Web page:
blur. No real narrative element to speak of, just a lot of boisterous dance for
the sake of dance (not a bad thing) from a band of what appeared to be 10 Irish
gypsies. I say gypsies because of the ragtag way they were dressed, and an
abundance of head scarves. I say Irish because the rock music to which they
were wriggling and strutting and flying through the air (and I mean that
literally) had a decided “Irish jig” quality about it. Plus there was a lot of
green (including the light they went out on – all done in under 2-1/2 minutes).
There was a heck of a lot of energy bouncing off the walls while they were
going at it.
It also started with one of those moments that
immediately bonds the audience to the people on stage. The perils of live
theater. It was time for the preview to start, and the light went on. But no
music. And the longer it went on, the more you could see the dancers twitch as
they were waiting. They couldn’t start til the music did. It was just seconds.
But you could tell for the performers it must have felt like an eternity.
Nobody’s fault. It happens. And once the sound kicked in they were off and
running. But that pause was loaded stage time. (I don’t know why, but I kind of
love that sh*t.)
Cathy Wright, the choreographer/dancer heading up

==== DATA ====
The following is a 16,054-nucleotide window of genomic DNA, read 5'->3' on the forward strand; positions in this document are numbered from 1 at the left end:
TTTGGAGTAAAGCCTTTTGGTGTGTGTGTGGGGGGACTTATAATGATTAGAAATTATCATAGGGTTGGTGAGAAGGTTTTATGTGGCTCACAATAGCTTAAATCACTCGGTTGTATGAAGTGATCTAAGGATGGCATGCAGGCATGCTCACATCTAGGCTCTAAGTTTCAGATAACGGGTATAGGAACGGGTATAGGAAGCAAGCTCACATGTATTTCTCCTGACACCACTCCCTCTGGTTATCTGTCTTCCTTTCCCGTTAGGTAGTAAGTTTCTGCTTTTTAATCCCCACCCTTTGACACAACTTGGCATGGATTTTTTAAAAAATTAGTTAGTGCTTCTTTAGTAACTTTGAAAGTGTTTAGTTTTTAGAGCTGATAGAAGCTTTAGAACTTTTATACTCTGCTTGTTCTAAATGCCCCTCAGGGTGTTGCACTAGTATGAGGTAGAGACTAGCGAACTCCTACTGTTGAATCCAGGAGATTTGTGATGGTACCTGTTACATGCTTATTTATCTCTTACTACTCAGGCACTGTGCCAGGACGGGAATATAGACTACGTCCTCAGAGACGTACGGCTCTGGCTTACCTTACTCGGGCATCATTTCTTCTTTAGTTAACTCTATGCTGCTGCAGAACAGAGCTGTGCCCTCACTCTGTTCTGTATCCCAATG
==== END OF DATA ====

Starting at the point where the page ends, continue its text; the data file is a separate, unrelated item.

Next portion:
this show, trails a whole lot of good reviews and awards behind her, and all
her dancers have hefty little bios listed so it looks like we’re in for more
good Fringe dance.
The Fringe’s YouTube
page should have the Fringe-For-All clip up in the coming days, so check
back there and see for yourself. Meanwhile, we have…
Her websites – www.mnartists.org/Cathy_Wright and cwrightdance.webs.com
Her show page
of Light": A view
by John Munger | 7/31/09 • Cathy Wright’s
assemblage of eight dances, collectively entitled “Thrower of Light,” is a
scaldingly intense dance experience. She is spot-on when she self describes
this show as “Tales from the hidden corners of the human psyche.” With the
exception of the last piece, a welcome romp called “Irish Pirate Madness,” the
entire 58 minute show fearlessly plunges into maelstroms of power, loneliness,
aging versus youth, the secret inner pathways of personal evil, and the